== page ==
The sixth link is that of touch or contact which is represented by a kissing couple. Touch leads to sensation which is depicted by a man being pierced by an arrow in the eye. Sensation gives rise to thirst which is symbolized by a person having a drink. Thirst is followed by grasping, indicated by a man picking fruits, and grasping is followed by becoming, which is represented by a pregnant woman or a couple having sexual intercourse. The eleventh link is birth, shown by a woman giving birth, and the final link is a combination of old age and death, represented by a corpse being carried to the grave or cremation ground. The twelve links show the process of existential becoming in the cycle of saṃsāra spanning across three lifetimes.
The space or the moon outside the wheel represents liberation or enlightenment, which one can achieve by breaking out of cycle of existence. The Buddha figure, which stands outside the wheel represents such a case of breakthrough to enlightenment. The Buddha points out with his finger this freedom or nirvāṇa from the cycle of existence. This illustrates how the Buddha, as he proclaimed, merely shows the path to enlightenment but cannot place people in the state of enlightenment. People who wish to escape from the cycle of existence must seek liberation or enlightenment themselves through their own efforts.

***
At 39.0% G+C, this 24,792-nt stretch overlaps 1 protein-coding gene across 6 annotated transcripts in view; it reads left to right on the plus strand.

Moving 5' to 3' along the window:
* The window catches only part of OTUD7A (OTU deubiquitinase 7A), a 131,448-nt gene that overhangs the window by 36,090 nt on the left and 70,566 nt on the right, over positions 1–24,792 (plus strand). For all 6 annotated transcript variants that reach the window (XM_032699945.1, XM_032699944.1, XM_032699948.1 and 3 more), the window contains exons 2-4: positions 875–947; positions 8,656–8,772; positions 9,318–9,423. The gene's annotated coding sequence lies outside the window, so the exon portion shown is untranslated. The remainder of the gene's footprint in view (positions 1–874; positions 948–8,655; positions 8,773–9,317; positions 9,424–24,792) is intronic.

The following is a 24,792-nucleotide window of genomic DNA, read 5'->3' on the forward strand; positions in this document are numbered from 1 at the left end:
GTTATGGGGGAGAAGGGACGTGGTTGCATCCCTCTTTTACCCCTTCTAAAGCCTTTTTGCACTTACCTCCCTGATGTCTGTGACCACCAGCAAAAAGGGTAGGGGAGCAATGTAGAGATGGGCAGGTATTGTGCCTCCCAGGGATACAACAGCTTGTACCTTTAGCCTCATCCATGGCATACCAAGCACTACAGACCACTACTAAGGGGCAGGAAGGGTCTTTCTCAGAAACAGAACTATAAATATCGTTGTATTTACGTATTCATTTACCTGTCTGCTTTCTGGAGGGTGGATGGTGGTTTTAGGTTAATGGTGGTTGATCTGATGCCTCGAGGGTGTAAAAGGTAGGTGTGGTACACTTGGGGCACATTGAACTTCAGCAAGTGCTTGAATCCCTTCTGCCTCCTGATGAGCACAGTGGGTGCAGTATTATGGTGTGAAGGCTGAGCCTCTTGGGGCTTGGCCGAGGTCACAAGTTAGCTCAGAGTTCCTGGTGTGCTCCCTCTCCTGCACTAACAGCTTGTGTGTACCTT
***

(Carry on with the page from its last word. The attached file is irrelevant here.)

The wrathful demon which clutches the cycle of existence in its mouth and claws represent the force of death and impermanence to which all things in saṃsāra are subjected. It shows the inevitability of death and change as long as one is trapped in the cycle of existence. In some paintings of the wheel of life, there are also Buddhas drawn in the six realms of sentient beings to illustrate how the Buddha works in all six realms of sentient beings. This theory of the six Buddhas working for six different sentient realms comes from the Vajrayāna tradition of Bhutanese and Himalayan Buddhism.